82. Request a wake-up call. If you can trust yourself to get up to the alarm you set, great. If not—and your attendance at Great Aunt Edna’s Thanksgiving dinner is depending on it—have the hotel provide this complimentary service. You’ll save time by getting up at a decent hour, and you’ll get to spend that hard-earned travel money on ingredients for stuffing that will make Edna and all the guests happy.
83. Ask for recommendations. If you’re sightseeing over the holidays, hotel and motel staff should know which attractions are worth the money and which are a total waste. Go with your gut as much as you want, but don’t be afraid to ask for a second opinion.
84. Dine in. Save fuel and funds by eating breakfast at the hotel, assuming yours offers it. You might not be eating crepes, but at least you’ll have some sustenance before hitting the road again. Plus, you might get to use a waffle maker.
85. Iron it out. If you want to avoid having your clothes professionally laundered, break out the hotel iron and ironing board and do it yourself. Turn on the TV for some light entertainment, just don’t get so distracted that you burn yourself or singe that precious pair of slacks.
86. Control the climate. We’re not advocating for energy waste, but one of the joys of a hotel room is having total control over the temperature—assuming the unit isn’t busted—and not having to foot the crazy-high bill you’d get back at home.
87. Ear plugs. A wise traveler always pays for a pair of ear plugs on the road. That way, you can catch some winks even if the people adjoining your hotel room turn out to be noisy or otherwise less than neighborly.
88. Pay for insurance. Sometimes, parking at a hotel is a breeze and perfectly safe. At other times, the area might be sketchy and you might be afraid your car is going to get broken into or stolen. Be sure you’re sufficiently covered on your cars and other possessions before you travel so you have peace of mind. Never leave belongings in the car overnight.
89. Breakfast in bed. If you’re going all out this holiday season and staying at a swanky establishment, it’s only right to order breakfast in bed. You’ll likely pay more than you would for an ordinary breakfast, but the experience is pure luxury.
90. Bargain shop. Subscribe to email newsletters and text alerts from your favorite hoteliers and watch for discount sales and other savings specifically for the time frame in which you’ll be traveling.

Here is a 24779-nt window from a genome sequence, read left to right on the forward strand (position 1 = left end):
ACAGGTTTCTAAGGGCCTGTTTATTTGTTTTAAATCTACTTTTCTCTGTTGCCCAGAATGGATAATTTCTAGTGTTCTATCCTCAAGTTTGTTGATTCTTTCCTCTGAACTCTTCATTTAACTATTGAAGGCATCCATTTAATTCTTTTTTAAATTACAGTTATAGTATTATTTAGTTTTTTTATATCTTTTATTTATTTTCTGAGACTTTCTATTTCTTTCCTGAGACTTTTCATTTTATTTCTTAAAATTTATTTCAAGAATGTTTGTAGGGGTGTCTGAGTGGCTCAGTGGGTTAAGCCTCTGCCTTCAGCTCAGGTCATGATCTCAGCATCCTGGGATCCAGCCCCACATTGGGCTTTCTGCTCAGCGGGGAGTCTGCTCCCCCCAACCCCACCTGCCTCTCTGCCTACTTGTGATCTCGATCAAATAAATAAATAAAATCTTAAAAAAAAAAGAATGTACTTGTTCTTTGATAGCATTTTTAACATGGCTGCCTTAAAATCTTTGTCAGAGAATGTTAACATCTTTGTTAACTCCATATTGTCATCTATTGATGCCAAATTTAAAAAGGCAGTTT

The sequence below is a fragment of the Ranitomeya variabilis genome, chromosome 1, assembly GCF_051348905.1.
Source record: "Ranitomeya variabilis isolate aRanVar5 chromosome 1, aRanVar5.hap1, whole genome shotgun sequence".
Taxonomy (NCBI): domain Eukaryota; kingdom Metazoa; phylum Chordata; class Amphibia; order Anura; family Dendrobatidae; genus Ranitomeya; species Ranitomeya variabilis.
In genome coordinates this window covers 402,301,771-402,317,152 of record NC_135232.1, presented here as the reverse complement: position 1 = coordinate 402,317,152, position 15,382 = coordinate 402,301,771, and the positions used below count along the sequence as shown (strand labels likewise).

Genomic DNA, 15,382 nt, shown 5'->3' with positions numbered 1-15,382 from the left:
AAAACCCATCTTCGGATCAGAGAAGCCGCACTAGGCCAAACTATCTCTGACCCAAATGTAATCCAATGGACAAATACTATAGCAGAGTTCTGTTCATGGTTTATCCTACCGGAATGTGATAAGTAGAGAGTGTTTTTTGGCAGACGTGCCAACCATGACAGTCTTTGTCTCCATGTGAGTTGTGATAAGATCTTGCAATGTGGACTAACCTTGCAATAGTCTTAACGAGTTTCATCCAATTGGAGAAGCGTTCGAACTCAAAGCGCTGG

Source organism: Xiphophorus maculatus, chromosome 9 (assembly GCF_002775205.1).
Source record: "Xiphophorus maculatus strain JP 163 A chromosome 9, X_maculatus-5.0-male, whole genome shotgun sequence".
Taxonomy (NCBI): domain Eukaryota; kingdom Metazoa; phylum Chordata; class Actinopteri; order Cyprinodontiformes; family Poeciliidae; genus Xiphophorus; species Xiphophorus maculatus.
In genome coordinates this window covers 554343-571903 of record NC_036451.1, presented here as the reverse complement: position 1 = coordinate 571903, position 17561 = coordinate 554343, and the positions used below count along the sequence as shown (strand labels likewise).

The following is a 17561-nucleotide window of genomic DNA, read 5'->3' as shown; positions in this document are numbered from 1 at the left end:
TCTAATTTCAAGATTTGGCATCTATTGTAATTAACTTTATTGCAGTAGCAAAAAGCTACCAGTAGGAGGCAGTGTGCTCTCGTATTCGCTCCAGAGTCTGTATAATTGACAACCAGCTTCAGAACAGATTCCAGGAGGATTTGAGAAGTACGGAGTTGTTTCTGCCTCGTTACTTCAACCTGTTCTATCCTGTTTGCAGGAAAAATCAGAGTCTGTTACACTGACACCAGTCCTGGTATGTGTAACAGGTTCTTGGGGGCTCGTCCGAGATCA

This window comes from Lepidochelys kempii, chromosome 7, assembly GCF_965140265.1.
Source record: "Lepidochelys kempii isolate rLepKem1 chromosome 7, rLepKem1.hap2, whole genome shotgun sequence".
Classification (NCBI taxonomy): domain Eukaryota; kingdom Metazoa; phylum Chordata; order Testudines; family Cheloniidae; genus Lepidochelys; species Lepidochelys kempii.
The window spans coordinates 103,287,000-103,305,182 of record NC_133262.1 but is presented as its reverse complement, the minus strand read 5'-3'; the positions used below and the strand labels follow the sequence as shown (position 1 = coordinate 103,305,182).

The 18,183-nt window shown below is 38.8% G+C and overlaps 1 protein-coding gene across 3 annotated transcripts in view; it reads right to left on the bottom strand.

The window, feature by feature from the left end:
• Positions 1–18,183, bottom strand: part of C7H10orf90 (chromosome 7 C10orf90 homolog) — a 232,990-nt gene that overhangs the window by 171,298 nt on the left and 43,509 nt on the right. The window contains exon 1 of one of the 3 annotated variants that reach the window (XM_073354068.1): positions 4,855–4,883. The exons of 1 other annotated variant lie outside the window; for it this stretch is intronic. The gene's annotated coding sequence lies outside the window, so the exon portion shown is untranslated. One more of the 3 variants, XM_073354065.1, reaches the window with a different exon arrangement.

Work Travel Reminders
91. Order separately. If you have to work this holiday season on the road, you might be able to mix business and pleasure. For example, if your employer is paying for the hotel room, you can order meals separately on a personal card to ensure you’re only claiming true business expenses.
92. Mileage and rental cars. Decide in advance whether it makes more sense to tabulate mileage in a personal vehicle or rent a car. Often, calculating mileage makes sense for short trips, while longer trips save your employer money. Remember to use that mileage reimbursement wisely, such as investing it in maintenance expenses for the vehicle yo used.
93. Hoard points and miles. If you travel regularly, a holiday business trip might put you over the top of personal goals you’ve set for credit card points, airline miles or both. Enjoy perusing and cashing in on the subsequent perks as a post-holiday hurrah.
94. Stay with family. If you happen to be on a business trip near family or friends, you can save your employer serious cash by staying at their home versus a hotel. It’s not always feasible, but it’s a great excuse to stay up late into the night visiting and catching up on life in a comfortable and homier setting.
95. Double-check data. If you use the data plan on your employer-provided phone, it’s not a bad idea to check how close you are to the limit before you hit the road. That way, your employer can increase the limit on your data before you leave or make other arrangements.
96. Express your thanks. Whip up a batch of hand-written thank-you notes to clients before you start your trip. You can hand them out as you’re leaving each stop.
97. Dine on a dime. Not every business meal needs to be a lavish five-course affair. A salad or a burger and fries will do just fine for some dinners on the road, even over the holidays. Don’t starve yourself, but be respectful of your employer’s assets.
98. Be on time or early. Don’t waste clients’ time. Arrive for meetings a few minutes early and stay only as long as you need to.
99. Dress to impress. Present yourself in a way that says you care whether the deal goes through. That includes wearing business-appropriate clothes to meetings. If you cut a deal for your company, you’ll earn not only valuable business but also respect.
100. Live a little. With your employer’s permission, take clients to a nice meal or bring a thoughtful gift that speaks to the positive relationship your businesses share. At the holidays, a small investment of time and money can resonate throughout the year ahead.